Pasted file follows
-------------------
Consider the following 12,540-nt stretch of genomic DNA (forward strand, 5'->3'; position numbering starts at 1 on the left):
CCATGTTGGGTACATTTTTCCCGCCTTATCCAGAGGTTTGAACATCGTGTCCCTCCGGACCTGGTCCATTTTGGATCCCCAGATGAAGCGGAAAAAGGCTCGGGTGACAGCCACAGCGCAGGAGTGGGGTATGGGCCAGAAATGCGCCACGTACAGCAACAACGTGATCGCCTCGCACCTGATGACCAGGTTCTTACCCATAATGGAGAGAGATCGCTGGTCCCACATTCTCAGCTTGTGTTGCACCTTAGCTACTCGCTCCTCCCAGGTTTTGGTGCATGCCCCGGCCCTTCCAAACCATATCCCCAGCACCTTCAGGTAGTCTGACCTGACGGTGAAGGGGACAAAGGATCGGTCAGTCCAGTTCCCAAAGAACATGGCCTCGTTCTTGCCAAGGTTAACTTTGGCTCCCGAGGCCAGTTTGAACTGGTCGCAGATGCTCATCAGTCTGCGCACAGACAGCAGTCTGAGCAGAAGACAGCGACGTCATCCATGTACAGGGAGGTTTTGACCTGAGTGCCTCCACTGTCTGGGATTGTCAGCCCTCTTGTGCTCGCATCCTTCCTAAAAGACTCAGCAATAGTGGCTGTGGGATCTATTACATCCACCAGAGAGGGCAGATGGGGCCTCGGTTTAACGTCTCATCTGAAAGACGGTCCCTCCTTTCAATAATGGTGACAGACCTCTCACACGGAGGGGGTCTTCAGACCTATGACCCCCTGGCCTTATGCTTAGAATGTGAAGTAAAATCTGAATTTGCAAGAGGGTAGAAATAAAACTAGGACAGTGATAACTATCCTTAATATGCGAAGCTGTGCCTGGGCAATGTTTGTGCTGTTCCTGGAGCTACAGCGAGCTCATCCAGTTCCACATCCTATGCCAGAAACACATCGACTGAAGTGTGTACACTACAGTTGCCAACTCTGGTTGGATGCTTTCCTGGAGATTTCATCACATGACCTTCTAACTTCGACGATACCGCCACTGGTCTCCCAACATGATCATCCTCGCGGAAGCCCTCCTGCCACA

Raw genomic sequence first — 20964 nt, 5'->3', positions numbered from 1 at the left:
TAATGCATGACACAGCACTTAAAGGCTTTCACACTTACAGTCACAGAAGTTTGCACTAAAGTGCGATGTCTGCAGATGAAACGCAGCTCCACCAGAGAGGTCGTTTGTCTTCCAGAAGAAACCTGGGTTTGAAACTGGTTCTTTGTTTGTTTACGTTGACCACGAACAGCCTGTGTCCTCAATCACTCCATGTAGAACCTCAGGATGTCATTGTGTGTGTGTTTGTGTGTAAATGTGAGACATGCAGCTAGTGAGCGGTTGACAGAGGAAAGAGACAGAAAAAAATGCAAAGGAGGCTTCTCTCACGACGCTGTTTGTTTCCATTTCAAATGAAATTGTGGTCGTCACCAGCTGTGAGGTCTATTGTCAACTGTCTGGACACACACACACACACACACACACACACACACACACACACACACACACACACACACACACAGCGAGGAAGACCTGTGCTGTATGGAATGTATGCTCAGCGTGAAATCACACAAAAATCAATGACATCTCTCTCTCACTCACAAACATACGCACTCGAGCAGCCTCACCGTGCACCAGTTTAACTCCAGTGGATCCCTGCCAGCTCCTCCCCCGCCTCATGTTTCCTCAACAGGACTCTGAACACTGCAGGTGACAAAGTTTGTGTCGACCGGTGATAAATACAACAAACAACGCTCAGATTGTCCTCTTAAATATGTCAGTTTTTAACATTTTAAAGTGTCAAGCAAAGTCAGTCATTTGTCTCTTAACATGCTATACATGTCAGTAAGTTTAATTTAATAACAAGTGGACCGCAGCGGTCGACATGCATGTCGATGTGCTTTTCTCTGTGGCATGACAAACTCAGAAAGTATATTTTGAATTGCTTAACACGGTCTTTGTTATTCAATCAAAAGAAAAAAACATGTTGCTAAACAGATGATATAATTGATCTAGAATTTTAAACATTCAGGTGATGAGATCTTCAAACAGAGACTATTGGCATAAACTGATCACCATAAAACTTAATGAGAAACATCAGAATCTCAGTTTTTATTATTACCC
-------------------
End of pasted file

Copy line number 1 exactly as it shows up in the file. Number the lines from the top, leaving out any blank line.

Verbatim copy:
Consider the following 12,540-nt stretch of genomic DNA (forward strand, 5'->3'; position numbering starts at 1 on the left):